Distribution plan for 0.8% rise settled

A decision has been made on how to distribute the 0.8 per cent pay award for 2010/11, GP leaders say, but details are unlikely to be made public until a new government is in place.

Dr Vautrey: election is holding up GMS pay deal announcement (Photograph: Jason Heath Lancy)
Dr Vautrey: election is holding up GMS pay deal announcement (Photograph: Jason Heath Lancy)

The GPC would not confirm as GP went to press whether it had agreed an alternative to the pay distribution method set out by the Doctors' and Dentists' Review Body (DDRB).

GPC deputy chairman Dr Richard Vautrey said: 'A decision has been made, but nothing can be announced until after the election. We haven't got any information to give to GPs at this stage.'

GP revealed last month that most GMS practices would receive only half the 0.8 per cent rise under the DDRB plans (GP, 9 April).

The DDRB system would use half of the 0.8 per cent headline rise to boost GMS practices'

global sums. But correction factors would be cut by a corresponding amount, and this cash 'recycled' and distributed again into global sums.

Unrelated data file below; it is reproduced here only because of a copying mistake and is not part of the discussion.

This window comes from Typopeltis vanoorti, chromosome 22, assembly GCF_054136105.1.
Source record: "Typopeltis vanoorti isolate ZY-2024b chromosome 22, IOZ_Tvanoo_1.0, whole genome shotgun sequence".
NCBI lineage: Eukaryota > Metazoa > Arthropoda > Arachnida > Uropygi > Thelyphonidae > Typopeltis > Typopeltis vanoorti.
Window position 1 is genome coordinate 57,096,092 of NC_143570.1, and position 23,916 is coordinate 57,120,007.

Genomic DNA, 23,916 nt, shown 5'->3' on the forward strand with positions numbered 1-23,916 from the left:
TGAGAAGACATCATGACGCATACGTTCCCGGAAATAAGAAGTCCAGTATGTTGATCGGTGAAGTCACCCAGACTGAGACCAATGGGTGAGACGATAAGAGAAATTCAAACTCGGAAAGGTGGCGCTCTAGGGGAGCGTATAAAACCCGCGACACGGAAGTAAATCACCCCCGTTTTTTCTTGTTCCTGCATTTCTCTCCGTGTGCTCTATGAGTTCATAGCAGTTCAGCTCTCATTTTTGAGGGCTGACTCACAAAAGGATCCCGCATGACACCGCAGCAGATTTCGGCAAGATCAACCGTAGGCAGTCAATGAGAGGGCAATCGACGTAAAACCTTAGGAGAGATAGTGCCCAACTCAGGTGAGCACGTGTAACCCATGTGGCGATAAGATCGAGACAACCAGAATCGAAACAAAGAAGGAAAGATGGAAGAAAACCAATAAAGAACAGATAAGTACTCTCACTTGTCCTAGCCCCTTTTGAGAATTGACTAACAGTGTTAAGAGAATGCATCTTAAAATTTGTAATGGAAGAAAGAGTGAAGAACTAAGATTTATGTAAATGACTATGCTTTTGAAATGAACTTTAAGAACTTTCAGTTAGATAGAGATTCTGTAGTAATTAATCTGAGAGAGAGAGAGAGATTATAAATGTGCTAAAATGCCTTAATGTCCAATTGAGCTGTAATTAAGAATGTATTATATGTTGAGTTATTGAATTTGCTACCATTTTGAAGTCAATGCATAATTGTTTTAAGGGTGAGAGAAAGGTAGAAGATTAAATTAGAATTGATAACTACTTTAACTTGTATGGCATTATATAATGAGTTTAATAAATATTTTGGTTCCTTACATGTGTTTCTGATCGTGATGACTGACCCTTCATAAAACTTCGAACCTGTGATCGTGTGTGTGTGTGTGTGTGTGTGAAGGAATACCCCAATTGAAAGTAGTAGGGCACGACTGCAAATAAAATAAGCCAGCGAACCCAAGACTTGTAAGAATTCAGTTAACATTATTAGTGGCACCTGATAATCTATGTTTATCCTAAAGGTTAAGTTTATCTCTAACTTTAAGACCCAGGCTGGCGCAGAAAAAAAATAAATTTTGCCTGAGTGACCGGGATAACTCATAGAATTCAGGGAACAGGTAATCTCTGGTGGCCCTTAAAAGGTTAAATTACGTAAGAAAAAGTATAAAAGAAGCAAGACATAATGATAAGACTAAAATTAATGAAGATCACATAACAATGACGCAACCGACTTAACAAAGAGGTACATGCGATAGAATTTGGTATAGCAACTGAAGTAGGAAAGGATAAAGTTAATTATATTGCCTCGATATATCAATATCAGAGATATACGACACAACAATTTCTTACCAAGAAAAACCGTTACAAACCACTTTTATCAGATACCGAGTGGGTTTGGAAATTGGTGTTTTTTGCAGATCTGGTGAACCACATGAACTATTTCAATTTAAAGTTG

As a result, MPIG practices - which account for around 68 per cent of GMS practices - would have their reliance on correction factors reduced, but see no actual rise from this part of the deal.

However, BMA health economists say the third of GMS practices that do not rely on MPIG will see a core pay rise of more than 1 per cent.

This is because practices with no MPIG, and therefore no correction factor to cut, would receive the full benefit of the initial uplift in addition to top ups from recycled cash.

Head of the BMA's health policy and economic research unit Jon Ford said this higher uplift for non-MPIG practices echoed the higher rise they received in 2009/10.

The 2.29 per cent headline rise for GMS last year translated into a 12.5 per cent rise for non-MPIG practices in England.

NHS Alliance contract lead Dr David Jenner said the GPC may be arguing for a greater share of the 0.8 per cent pay deal to go into QOF and enhanced services. 'When money is tight, every penny counts, and the GPC is clearly keen to divide it up so that practices keep most of it. I think the more that you put into QOF and enhanced services the more of the pay reward would go to GPs.'

But he added: 'It seems the GPC is arguing over the scraps. If you are dividing the last portion of cake, either way you do not get that much cake.'

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